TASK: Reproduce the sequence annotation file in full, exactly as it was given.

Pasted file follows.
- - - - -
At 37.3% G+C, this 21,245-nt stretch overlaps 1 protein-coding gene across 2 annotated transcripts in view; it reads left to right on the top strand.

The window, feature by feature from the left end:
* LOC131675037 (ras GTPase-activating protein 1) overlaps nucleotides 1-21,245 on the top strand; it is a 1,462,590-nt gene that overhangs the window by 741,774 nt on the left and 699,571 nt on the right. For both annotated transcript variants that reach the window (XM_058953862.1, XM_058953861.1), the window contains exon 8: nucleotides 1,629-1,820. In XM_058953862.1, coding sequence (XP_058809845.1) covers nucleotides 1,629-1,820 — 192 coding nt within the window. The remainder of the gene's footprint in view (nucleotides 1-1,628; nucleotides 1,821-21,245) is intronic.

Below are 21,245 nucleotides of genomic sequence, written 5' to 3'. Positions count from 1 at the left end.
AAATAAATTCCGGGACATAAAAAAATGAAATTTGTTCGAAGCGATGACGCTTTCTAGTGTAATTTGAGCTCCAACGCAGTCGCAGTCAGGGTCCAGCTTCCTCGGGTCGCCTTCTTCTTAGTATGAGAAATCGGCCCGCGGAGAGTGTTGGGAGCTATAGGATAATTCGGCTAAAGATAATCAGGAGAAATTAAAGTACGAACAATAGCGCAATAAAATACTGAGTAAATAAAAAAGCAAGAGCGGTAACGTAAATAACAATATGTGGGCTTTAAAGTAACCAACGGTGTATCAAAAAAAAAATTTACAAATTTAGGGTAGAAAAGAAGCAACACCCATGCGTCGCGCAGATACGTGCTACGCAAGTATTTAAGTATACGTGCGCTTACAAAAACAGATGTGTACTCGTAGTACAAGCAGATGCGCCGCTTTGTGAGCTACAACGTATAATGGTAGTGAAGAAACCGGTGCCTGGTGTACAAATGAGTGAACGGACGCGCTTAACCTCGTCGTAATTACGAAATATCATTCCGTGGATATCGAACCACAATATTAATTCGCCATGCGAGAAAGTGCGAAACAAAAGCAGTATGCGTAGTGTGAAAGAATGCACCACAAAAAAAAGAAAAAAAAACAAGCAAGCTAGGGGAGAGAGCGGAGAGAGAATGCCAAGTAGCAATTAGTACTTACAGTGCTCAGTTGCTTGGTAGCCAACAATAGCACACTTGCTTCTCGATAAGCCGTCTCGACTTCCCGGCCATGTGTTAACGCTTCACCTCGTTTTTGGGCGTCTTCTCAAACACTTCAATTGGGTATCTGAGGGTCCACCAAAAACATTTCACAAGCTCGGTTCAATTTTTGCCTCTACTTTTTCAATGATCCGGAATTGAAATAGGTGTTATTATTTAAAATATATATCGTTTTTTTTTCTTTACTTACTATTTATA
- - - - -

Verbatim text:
At 37.3% G+C, this 21,245-nt stretch overlaps 1 protein-coding gene across 2 annotated transcripts in view; it reads left to right on the top strand.

The window, feature by feature from the left end:
* LOC131675037 (ras GTPase-activating protein 1) overlaps nucleotides 1-21,245 on the top strand; it is a 1,462,590-nt gene that overhangs the window by 741,774 nt on the left and 699,571 nt on the right. For both annotated transcript variants that reach the window (XM_058953862.1, XM_058953861.1), the window contains exon 8: nucleotides 1,629-1,820. In XM_058953862.1, coding sequence (XP_058809845.1) covers nucleotides 1,629-1,820 — 192 coding nt within the window. The remainder of the gene's footprint in view (nucleotides 1-1,628; nucleotides 1,821-21,245) is intronic.

Below are 21,245 nucleotides of genomic sequence, written 5' to 3'. Positions count from 1 at the left end.
AAATAAATTCCGGGACATAAAAAAATGAAATTTGTTCGAAGCGATGACGCTTTCTAGTGTAATTTGAGCTCCAACGCAGTCGCAGTCAGGGTCCAGCTTCCTCGGGTCGCCTTCTTCTTAGTATGAGAAATCGGCCCGCGGAGAGTGTTGGGAGCTATAGGATAATTCGGCTAAAGATAATCAGGAGAAATTAAAGTACGAACAATAGCGCAATAAAATACTGAGTAAATAAAAAAGCAAGAGCGGTAACGTAAATAACAATATGTGGGCTTTAAAGTAACCAACGGTGTATCAAAAAAAAAATTTACAAATTTAGGGTAGAAAAGAAGCAACACCCATGCGTCGCGCAGATACGTGCTACGCAAGTATTTAAGTATACGTGCGCTTACAAAAACAGATGTGTACTCGTAGTACAAGCAGATGCGCCGCTTTGTGAGCTACAACGTATAATGGTAGTGAAGAAACCGGTGCCTGGTGTACAAATGAGTGAACGGACGCGCTTAACCTCGTCGTAATTACGAAATATCATTCCGTGGATATCGAACCACAATATTAATTCGCCATGCGAGAAAGTGCGAAACAAAAGCAGTATGCGTAGTGTGAAAGAATGCACCACAAAAAAAAGAAAAAAAAACAAGCAAGCTAGGGGAGAGAGCGGAGAGAGAATGCCAAGTAGCAATTAGTACTTACAGTGCTCAGTTGCTTGGTAGCCAACAATAGCACACTTGCTTCTCGATAAGCCGTCTCGACTTCCCGGCCATGTGTTAACGCTTCACCTCGTTTTTGGGCGTCTTCTCAAACACTTCAATTGGGTATCTGAGGGTCCACCAAAAACATTTCACAAGCTCGGTTCAATTTTTGCCTCTACTTTTTCAATGATCCGGAATTGAAATAGGTGTTATTATTTAAAATATATATCGTTTTTTTTTCTTTACTTACTATTTATA